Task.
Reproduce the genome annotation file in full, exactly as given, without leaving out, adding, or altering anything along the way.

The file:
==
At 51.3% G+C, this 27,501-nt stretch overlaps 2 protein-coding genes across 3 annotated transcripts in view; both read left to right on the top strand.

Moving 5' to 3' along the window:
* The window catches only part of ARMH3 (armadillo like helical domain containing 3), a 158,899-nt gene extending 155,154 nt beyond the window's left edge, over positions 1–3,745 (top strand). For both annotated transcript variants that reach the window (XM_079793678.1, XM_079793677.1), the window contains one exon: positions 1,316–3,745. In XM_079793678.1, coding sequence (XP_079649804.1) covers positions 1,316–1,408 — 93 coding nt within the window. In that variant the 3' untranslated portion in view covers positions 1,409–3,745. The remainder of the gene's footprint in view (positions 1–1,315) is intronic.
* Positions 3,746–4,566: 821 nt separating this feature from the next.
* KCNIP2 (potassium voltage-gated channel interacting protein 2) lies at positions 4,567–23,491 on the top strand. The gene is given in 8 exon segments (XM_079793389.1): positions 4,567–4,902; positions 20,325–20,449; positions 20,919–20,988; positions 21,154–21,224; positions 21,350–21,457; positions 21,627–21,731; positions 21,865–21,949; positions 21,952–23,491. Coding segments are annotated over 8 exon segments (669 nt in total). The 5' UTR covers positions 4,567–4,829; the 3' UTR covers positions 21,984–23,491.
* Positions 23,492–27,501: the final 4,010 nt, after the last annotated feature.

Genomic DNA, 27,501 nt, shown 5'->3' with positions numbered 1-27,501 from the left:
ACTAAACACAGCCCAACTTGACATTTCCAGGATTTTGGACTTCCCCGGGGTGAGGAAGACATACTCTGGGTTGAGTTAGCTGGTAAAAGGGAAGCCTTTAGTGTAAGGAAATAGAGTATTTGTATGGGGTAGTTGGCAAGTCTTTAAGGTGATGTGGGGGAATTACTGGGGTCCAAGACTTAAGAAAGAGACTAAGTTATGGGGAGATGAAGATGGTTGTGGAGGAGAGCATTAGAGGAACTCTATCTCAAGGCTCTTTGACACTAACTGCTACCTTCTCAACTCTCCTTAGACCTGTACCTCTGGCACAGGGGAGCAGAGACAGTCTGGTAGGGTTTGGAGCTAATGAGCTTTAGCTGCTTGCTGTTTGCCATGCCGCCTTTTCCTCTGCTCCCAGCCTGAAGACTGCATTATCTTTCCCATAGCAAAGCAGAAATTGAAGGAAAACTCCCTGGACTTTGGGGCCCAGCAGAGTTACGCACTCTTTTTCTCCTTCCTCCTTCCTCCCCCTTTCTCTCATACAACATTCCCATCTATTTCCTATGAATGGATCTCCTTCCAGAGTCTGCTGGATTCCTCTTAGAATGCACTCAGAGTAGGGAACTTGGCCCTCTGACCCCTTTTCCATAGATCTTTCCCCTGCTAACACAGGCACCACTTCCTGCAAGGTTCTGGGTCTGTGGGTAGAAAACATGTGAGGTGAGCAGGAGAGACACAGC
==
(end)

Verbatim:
At 51.3% G+C, this 27,501-nt stretch overlaps 2 protein-coding genes across 3 annotated transcripts in view; both read left to right on the top strand.

Moving 5' to 3' along the window:
* The window catches only part of ARMH3 (armadillo like helical domain containing 3), a 158,899-nt gene extending 155,154 nt beyond the window's left edge, over positions 1–3,745 (top strand). For both annotated transcript variants that reach the window (XM_079793678.1, XM_079793677.1), the window contains one exon: positions 1,316–3,745. In XM_079793678.1, coding sequence (XP_079649804.1) covers positions 1,316–1,408 — 93 coding nt within the window. In that variant the 3' untranslated portion in view covers positions 1,409–3,745. The remainder of the gene's footprint in view (positions 1–1,315) is intronic.
* Positions 3,746–4,566: 821 nt separating this feature from the next.
* KCNIP2 (potassium voltage-gated channel interacting protein 2) lies at positions 4,567–23,491 on the top strand. The gene is given in 8 exon segments (XM_079793389.1): positions 4,567–4,902; positions 20,325–20,449; positions 20,919–20,988; positions 21,154–21,224; positions 21,350–21,457; positions 21,627–21,731; positions 21,865–21,949; positions 21,952–23,491. Coding segments are annotated over 8 exon segments (669 nt in total). The 5' UTR covers positions 4,567–4,829; the 3' UTR covers positions 21,984–23,491.
* Positions 23,492–27,501: the final 4,010 nt, after the last annotated feature.

Genomic DNA, 27,501 nt, shown 5'->3' with positions numbered 1-27,501 from the left:
ACTAAACACAGCCCAACTTGACATTTCCAGGATTTTGGACTTCCCCGGGGTGAGGAAGACATACTCTGGGTTGAGTTAGCTGGTAAAAGGGAAGCCTTTAGTGTAAGGAAATAGAGTATTTGTATGGGGTAGTTGGCAAGTCTTTAAGGTGATGTGGGGGAATTACTGGGGTCCAAGACTTAAGAAAGAGACTAAGTTATGGGGAGATGAAGATGGTTGTGGAGGAGAGCATTAGAGGAACTCTATCTCAAGGCTCTTTGACACTAACTGCTACCTTCTCAACTCTCCTTAGACCTGTACCTCTGGCACAGGGGAGCAGAGACAGTCTGGTAGGGTTTGGAGCTAATGAGCTTTAGCTGCTTGCTGTTTGCCATGCCGCCTTTTCCTCTGCTCCCAGCCTGAAGACTGCATTATCTTTCCCATAGCAAAGCAGAAATTGAAGGAAAACTCCCTGGACTTTGGGGCCCAGCAGAGTTACGCACTCTTTTTCTCCTTCCTCCTTCCTCCCCCTTTCTCTCATACAACATTCCCATCTATTTCCTATGAATGGATCTCCTTCCAGAGTCTGCTGGATTCCTCTTAGAATGCACTCAGAGTAGGGAACTTGGCCCTCTGACCCCTTTTCCATAGATCTTTCCCCTGCTAACACAGGCACCACTTCCTGCAAGGTTCTGGGTCTGTGGGTAGAAAACATGTGAGGTGAGCAGGAGAGACACAGC